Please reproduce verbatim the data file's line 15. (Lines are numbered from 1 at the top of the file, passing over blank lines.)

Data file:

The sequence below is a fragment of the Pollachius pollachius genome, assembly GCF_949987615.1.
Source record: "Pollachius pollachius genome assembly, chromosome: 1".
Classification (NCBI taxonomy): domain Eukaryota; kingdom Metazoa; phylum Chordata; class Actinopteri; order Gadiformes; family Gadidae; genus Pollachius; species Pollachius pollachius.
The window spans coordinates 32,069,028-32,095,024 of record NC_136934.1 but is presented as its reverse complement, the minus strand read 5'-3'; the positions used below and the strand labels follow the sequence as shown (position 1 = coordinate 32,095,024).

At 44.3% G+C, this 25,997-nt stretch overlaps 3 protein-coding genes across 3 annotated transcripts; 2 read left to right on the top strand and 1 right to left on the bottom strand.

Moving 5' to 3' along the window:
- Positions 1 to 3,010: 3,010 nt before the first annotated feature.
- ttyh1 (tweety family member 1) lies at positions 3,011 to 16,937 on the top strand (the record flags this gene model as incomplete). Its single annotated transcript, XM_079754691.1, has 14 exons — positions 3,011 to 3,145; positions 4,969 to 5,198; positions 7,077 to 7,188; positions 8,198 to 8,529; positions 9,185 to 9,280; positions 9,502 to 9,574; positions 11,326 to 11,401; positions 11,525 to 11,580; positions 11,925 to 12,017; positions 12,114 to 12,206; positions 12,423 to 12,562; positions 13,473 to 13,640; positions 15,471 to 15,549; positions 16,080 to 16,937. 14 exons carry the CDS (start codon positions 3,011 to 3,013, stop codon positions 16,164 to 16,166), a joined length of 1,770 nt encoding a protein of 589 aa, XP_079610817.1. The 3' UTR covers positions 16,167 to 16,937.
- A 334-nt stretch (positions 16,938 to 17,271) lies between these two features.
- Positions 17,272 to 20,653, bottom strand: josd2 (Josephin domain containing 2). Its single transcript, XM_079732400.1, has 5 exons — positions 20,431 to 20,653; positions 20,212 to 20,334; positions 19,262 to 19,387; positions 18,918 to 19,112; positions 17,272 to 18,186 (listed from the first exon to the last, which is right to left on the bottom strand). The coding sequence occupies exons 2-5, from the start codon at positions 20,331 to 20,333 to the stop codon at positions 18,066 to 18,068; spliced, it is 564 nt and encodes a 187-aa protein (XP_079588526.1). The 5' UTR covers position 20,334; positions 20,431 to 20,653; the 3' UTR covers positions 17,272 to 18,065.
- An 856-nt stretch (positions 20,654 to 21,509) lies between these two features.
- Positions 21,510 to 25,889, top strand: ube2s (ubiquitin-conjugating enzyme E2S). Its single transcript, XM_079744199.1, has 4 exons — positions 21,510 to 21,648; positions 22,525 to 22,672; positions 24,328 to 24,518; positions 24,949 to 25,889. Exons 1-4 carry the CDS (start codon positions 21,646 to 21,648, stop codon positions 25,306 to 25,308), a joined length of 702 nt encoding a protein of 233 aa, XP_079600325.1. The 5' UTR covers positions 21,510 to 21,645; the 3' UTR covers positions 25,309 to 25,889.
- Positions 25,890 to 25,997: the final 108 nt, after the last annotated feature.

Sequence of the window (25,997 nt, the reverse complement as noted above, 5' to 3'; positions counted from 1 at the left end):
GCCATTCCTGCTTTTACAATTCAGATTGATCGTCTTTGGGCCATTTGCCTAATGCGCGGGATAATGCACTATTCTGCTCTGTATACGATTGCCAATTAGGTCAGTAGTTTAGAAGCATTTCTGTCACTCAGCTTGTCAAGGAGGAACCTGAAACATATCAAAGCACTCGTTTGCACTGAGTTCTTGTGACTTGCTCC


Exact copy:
GCCATTCCTGCTTTTACAATTCAGATTGATCGTCTTTGGGCCATTTGCCTAATGCGCGGGATAATGCACTATTCTGCTCTGTATACGATTGCCAATTAGGTCAGTAGTTTAGAAGCATTTCTGTCACTCAGCTTGTCAAGGAGGAACCTGAAACATATCAAAGCACTCGTTTGCACTGAGTTCTTGTGACTTGCTCC